Is a business owner's religious belief more important than an employee's right to health care? That's the question the Supreme Court is considering in the Hobby Lobby case, which serves as an example of how corporations are trying to use their owner's religious beliefs in order to discriminate against their own employees free from criminal or civil penalties. When I spoke at a Capitol Hill briefing on the subject yesterday, I pointed out that if Hobby Lobby's attempt to distort religious liberty into a discrimination weapon is successful, it may have massive implications on the U.S. labor market and for religious rights in general.
Americans of all religions and of no religions should recognize that religious liberty will only persevere if we understand that the right to believe as one sees fit is paramount, it's not up to governments to become thought police. But when people act on what they perceive to be the duties of their faith, such actions cannot interfere with the rights of others. For when it does interfere, it ceases to be religious liberty and becomes religious imposition.
If religious liberty becomes simply the right to act on one's prejudices free from consequences, those of minority worldviews will find themselves in a situation similar to those faced prior to the founding of America. Humanists, Jews, Muslims, Buddhists, and other religious and irreligious minorities will face increased discrimination, whether from their neighbors, or from businesses, or from government officials. Similarly, members of marginalized secular groups such as those in the the LGBTQ community may be harassed for what others perceive as "sinful" qualities related to who they happen to love. In addition, government officials could outright refuse to work for the interests of religious and philosophical minorities because of their belief that those minorities are heretical and should be opposed.
Does this defense of religious liberty seem strange coming from an atheist? Nonreligious Americans are regularly mistaken as opponents to religious liberty. But those who make this mistake forget that true religious liberty must include not only the ability to practice a particular faith, but also the option to not believe as one sees fit. Humanists, atheists, agnostics, and non-theists of all types are therefore extremely invested in the concept of religious liberty, as without it we'd be unprotected from the whims of the religious majority.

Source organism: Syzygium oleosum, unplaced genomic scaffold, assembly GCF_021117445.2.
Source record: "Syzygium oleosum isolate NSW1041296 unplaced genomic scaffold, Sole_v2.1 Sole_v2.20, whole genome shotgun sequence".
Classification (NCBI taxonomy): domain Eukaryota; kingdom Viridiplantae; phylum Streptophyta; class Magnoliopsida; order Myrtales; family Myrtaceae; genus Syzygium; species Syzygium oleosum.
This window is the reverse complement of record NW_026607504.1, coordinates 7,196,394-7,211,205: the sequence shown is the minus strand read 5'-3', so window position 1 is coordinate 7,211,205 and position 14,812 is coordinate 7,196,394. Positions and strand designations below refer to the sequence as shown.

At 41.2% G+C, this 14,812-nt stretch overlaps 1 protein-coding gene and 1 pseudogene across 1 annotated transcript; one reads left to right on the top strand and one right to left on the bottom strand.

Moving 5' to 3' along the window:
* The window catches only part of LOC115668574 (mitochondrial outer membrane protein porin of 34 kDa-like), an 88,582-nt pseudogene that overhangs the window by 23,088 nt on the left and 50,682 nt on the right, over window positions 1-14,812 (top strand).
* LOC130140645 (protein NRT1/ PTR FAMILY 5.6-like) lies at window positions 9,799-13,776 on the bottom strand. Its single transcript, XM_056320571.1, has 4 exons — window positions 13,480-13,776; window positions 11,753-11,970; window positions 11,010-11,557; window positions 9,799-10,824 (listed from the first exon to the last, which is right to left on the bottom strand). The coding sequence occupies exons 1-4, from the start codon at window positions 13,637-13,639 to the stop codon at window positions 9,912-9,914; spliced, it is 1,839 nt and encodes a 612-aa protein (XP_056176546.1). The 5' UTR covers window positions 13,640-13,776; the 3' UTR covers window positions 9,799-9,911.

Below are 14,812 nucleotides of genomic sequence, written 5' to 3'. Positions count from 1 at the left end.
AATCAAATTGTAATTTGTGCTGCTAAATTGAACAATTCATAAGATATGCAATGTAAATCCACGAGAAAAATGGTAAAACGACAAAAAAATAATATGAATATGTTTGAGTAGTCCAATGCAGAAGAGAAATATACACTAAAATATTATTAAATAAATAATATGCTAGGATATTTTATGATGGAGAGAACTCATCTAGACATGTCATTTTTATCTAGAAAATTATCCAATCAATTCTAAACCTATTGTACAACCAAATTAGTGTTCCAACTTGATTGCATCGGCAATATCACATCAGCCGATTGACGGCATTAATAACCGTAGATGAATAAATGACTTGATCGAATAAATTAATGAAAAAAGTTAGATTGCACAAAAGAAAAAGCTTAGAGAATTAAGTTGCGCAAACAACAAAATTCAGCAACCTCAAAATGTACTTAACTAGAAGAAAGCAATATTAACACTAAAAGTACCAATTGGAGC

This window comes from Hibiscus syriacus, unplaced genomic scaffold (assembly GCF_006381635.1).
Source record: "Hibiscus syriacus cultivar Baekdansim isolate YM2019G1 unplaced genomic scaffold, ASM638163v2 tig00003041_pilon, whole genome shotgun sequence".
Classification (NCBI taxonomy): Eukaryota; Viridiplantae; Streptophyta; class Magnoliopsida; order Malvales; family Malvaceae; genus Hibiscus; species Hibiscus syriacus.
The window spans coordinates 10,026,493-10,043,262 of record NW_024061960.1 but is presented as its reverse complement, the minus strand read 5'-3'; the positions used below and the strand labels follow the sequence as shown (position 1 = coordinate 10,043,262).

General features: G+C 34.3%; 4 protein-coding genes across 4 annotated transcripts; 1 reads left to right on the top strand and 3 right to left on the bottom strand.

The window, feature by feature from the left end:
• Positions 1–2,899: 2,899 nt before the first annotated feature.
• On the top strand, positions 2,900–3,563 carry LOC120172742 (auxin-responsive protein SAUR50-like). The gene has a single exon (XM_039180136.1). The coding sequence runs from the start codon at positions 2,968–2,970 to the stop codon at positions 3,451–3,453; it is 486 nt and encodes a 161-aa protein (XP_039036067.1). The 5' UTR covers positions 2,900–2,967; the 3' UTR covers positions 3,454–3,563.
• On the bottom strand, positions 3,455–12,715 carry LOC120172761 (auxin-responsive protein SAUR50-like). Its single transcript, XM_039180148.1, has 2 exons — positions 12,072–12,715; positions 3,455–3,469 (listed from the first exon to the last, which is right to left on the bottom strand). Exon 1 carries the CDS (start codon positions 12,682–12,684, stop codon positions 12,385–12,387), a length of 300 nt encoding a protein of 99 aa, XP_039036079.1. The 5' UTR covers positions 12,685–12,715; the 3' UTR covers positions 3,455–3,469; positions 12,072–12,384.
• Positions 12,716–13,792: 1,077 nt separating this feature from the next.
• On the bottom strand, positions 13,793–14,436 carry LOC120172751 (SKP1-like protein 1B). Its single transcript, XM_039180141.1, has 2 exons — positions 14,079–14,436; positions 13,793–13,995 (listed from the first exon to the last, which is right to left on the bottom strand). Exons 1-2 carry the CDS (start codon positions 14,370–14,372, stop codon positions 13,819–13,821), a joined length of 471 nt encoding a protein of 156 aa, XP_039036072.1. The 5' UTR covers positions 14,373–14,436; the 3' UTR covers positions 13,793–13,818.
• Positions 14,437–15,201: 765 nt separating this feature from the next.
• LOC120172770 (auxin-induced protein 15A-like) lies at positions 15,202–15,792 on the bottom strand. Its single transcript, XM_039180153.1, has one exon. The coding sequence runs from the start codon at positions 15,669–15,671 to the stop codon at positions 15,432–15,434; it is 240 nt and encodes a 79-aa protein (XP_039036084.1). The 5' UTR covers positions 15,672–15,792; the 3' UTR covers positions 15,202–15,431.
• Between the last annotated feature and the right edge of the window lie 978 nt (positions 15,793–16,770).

Humanists and our progressive religious allies are understandably concerned about how this attempt to corrupt religious liberty will impact government funding for scientific research and public health. Citizens who claim that it goes against their religious rights to support government funding of certain types of scientific research, such as research into cures for Parkinson's, Alzheimer's, and juvenile diabetes that utilize embryonic stem cells, could significantly jeopardize public health and science. Likewise, business owners who claim that the provision of certain medicines violates their sincerely held religious beliefs could jeopardize the health of their employees and could cause a significant burden on the government to provide those resources in their stead. These exemptions from providing medicine and medical procedures could open the floodgates to corporate religious exemptions for other important medical procedures such as: blood transfusions, immunizations, and psychiatric care.
Really, almost any medical procedure could be seen as violating the religious beliefs of one or more religious group or sect. On the on hand, conservative religious beliefs about the origin of personhood and end-of-life choices frequently come into conflict with rapidly changing medical capabilities. And adherents of the Church of Scientology, including many business owners, tend to oppose the use of psychiatry and many psychotropic medications, and may therefore seek exemptions to being required to cover such treatment. A Christian Scientist employer might use a precedent set here to refuse to cover almost any medicine. Such exemptions could expand well beyond the health care arena, and include: corporate religious exemptions to discrimination, child labor and safety laws, even Social Security taxes.
There is a lot riding on these cases before the Supreme Court. Deciding that the religious rights of the employer are more important than health care rights of the employee will not only greatly affect the labor community in America, it will set a precedent that allows individuals, religious groups, and corporations to be exempt from any law or regulation that they suddenly find to be opposed to their religious teachings. If that happens the door will be open to degrading religious liberty into religious imposition and discrimination, and we may find it extremely difficult to close that door.